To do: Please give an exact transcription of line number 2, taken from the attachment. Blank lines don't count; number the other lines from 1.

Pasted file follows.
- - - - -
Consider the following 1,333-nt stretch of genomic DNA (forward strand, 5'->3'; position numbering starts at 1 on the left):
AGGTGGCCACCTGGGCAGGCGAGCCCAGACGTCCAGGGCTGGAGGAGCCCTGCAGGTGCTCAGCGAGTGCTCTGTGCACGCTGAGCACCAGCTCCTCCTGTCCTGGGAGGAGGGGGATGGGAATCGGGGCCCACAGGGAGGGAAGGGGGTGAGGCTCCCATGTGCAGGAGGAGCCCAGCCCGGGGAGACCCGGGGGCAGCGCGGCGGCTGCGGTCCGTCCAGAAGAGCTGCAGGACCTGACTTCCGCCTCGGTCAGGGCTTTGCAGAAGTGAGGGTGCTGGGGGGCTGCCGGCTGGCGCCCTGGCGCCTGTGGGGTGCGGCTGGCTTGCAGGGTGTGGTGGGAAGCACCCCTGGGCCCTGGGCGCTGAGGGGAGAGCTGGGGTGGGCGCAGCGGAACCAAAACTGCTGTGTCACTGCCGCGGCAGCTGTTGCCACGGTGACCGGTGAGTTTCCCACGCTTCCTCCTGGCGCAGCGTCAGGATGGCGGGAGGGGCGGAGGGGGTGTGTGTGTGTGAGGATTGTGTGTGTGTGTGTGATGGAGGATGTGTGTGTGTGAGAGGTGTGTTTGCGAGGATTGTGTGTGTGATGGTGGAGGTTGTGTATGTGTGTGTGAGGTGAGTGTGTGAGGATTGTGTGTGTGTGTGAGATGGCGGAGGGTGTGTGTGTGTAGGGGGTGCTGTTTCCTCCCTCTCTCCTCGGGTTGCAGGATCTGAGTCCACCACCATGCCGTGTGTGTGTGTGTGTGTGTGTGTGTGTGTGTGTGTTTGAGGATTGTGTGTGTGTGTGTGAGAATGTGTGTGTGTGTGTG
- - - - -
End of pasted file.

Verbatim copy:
AGGTGGCCACCTGGGCAGGCGAGCCCAGACGTCCAGGGCTGGAGGAGCCCTGCAGGTGCTCAGCGAGTGCTCTGTGCACGCTGAGCACCAGCTCCTCCTGTCCTGGGAGGAGGGGGATGGGAATCGGGGCCCACAGGGAGGGAAGGGGGTGAGGCTCCCATGTGCAGGAGGAGCCCAGCCCGGGGAGACCCGGGGGCAGCGCGGCGGCTGCGGTCCGTCCAGAAGAGCTGCAGGACCTGACTTCCGCCTCGGTCAGGGCTTTGCAGAAGTGAGGGTGCTGGGGGGCTGCCGGCTGGCGCCCTGGCGCCTGTGGGGTGCGGCTGGCTTGCAGGGTGTGGTGGGAAGCACCCCTGGGCCCTGGGCGCTGAGGGGAGAGCTGGGGTGGGCGCAGCGGAACCAAAACTGCTGTGTCACTGCCGCGGCAGCTGTTGCCACGGTGACCGGTGAGTTTCCCACGCTTCCTCCTGGCGCAGCGTCAGGATGGCGGGAGGGGCGGAGGGGGTGTGTGTGTGTGAGGATTGTGTGTGTGTGTGTGATGGAGGATGTGTGTGTGTGAGAGGTGTGTTTGCGAGGATTGTGTGTGTGATGGTGGAGGTTGTGTATGTGTGTGTGAGGTGAGTGTGTGAGGATTGTGTGTGTGTGTGAGATGGCGGAGGGTGTGTGTGTGTAGGGGGTGCTGTTTCCTCCCTCTCTCCTCGGGTTGCAGGATCTGAGTCCACCACCATGCCGTGTGTGTGTGTGTGTGTGTGTGTGTGTGTGTGTGTTTGAGGATTGTGTGTGTGTGTGTGAGAATGTGTGTGTGTGTGTG